ABHI at 30 Guest Blogs. Developing HealthTech – A Supportive Research Landscape
The past 30 years have seen enormous gains in health outcomes and life expectancy, but this in itself poses challenges. While advances in treatments help us to live longer, the resulting ageing population are now living with an increased burden of chronic disease and multimorbidity, which in turn has put extra pressure on our National Health Service.
In addition, the financial crisis of the past decade has resulted in NHS budgets and services becoming increasingly stretched. While this may appear bleak, the UK is in a uniquely fortunate position to tackle this. For our NHS may be facing challenges, but it is also our greatest asset. It offers the most integrated healthcare system in the world and hosts some of the most influential clinicians, academics and experts who are working at the forefront of their medical fields. This makes the NHS a truly unique environment to generate ideas for new medical technologies and treatment approaches and then to test them in the clinical setting, generating the evidence required for wide use in the health and care system.
As Health and Social Care Secretary Matthew Hancock MP explains in his article, the NHS holds vast amounts of data that, if utilised effectively, can increase efficiencies and drive down costs, as well as bring benefits for the very patients it serves. And it is an immensely valuable resource for researchers, who require well-characterised cohorts of patients to carry out the studies that will lead to the next generation of treatments, and health technologies. In order to accelerate the time it takes for new drugs, HealthTech and diagnostics to translate from conception through to adoption in the NHS, the Government set up the National Institute for Health Research (NIHR). Established 12 years ago, the NIHR is the nation’s largest public funder of health and social care research. The Department of Health and Social Care invests over £0.5bn every year through the NIHR specifically to foster collaboration amongst academics, clinicians, the life sciences industry and charities. This investment funds a broad range of research and development expertise embedded in the country’s leading universities and hospitals. This expertise is available for companies and charities – including accessing early feedback from clinicians, receiving support to generate the evidence required to get a health product to market, and working with biomedical engineers, statisticians, and specialists in a vast range of therapeutic areas. This broad range of disciplines is particularly important for the HealthTech sector and the NIHR brings this knowhow together in some of the country’s leading research facilities to support the development pathway for new technologies and diagnostics.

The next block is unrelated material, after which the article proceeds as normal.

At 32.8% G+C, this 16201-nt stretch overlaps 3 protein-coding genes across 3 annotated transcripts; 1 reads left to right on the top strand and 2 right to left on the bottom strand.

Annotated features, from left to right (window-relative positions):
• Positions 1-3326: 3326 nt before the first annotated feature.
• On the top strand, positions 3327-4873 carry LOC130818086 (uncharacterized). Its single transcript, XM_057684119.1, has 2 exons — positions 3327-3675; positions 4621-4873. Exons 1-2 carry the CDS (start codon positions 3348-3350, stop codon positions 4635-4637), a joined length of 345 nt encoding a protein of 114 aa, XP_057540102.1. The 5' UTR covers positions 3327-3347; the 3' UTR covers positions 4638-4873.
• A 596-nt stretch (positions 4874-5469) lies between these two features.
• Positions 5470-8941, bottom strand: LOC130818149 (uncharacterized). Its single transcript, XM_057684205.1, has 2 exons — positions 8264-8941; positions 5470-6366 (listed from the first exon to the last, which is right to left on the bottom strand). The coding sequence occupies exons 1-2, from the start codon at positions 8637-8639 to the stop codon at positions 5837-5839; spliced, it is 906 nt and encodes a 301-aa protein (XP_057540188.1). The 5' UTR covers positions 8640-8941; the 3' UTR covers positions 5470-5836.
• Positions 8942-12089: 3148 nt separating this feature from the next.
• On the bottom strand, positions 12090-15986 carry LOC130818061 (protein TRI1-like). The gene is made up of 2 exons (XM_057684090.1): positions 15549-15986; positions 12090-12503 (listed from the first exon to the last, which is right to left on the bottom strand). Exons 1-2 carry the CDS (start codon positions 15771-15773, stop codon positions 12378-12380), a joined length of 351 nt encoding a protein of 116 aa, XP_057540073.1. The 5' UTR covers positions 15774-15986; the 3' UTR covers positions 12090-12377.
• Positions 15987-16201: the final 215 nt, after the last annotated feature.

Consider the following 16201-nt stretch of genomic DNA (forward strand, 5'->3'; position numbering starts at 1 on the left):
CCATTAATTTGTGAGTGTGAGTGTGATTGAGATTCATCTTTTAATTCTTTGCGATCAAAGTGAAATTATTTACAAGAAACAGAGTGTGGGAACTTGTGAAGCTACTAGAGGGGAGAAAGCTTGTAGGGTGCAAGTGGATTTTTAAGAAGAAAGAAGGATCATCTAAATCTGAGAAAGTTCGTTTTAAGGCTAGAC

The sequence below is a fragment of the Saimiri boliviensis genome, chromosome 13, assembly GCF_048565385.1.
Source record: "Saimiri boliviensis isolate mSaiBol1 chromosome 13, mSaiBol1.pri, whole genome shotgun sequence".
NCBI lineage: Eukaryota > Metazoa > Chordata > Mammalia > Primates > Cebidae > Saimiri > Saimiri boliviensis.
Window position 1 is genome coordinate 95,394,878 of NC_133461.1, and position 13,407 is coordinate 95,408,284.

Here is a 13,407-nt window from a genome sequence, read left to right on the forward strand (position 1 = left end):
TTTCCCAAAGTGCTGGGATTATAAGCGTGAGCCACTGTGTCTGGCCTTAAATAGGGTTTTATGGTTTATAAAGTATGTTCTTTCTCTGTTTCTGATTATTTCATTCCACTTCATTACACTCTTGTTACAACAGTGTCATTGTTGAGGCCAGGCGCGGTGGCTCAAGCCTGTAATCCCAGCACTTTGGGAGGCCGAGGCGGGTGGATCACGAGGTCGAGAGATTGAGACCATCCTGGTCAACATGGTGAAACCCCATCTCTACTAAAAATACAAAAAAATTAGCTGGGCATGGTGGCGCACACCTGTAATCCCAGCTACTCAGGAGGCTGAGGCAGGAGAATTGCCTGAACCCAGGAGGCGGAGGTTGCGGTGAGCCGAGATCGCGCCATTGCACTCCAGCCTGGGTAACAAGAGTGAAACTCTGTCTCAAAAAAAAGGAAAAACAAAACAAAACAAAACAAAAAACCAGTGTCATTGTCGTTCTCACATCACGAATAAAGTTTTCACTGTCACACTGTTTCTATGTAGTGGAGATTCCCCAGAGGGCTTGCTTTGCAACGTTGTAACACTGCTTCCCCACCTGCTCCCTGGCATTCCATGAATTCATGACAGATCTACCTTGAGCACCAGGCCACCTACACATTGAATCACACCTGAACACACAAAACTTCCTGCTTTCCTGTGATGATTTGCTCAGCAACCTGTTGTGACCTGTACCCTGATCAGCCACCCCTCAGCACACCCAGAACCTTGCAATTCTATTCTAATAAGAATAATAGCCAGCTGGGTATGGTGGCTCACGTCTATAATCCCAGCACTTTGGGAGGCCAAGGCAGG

In fact, the example of using AI to detect eye disease that the Health and Social Care Secretary mentions in his article was supported by the NIHR through the Moorfields Biomedical Research Centre and involved a collaboration between researchers from Moorfields and the AI company DeepMind Health.
I have no doubt that it is our NHS, combined with this world-leading expertise of the UK’s academic and clinical researchers, that contribute to securing our position as a global hub for life sciences and in particular HealthTech companies. The recent Strength and Opportunity report published by the Office for Life Sciences revealed that there are now 5,649 life sciences businesses with a presence in the UK – a figure that continues to grow year-on-year.
At a time when the UK faces political and economic uncertainty, the life sciences sector has shown its unity and pledged a commitment through the publication of the Life Sciences Industrial Strategy (LSIS). The industry-led strategy sets out recommendations on how to address key challenges and proposes plans to secure the long-term success of the sector. The ABHI have been a key contributor to the strategy and its ongoing implementation, with Peter Ellingworth, ABHI CEO, sitting on Sir John Bell’s LSIS Board, the LSIS Implementation Board and the Life Sciences Council.
In direct response to the LSIS, the Government published its ‘Sector Deal’ which pledges £500 million of Government investment, backed by an investment commitment from 25 organisations across the sector, in order to build on the sector’s strengths, secure more jobs and drive innovation. The intention is for this investment to foster a collaborative research environment that leads to improved diagnosis of illnesses, new and more effective treatments, and improved standards of patient care. The Sector deal highlights HealthTech as a key priority and includes the pledge of £350m investment into the Leeds City Region to build on its opportunities as a leading MedTech hub. This investment and commitment sends a clear message – the UK life sciences research is very much open for business. At the NIHR we are continuing to see very positive levels of engagement from companies looking to carry out their research in the UK and from inventors and SMEs looking to progress their innovative healthcare technologies. We are looking forward to playing our part in the continuing growth and success of the UK’s life sciences sector.
If you are interested in finding out how the NIHR can support your company, please contact the NIHR Office for Clinical Research Infrastructure: firstname.lastname@example.org
Matthew Hallsworth, Head of External Relations, NIHR Office for Clinical Research Infrastructure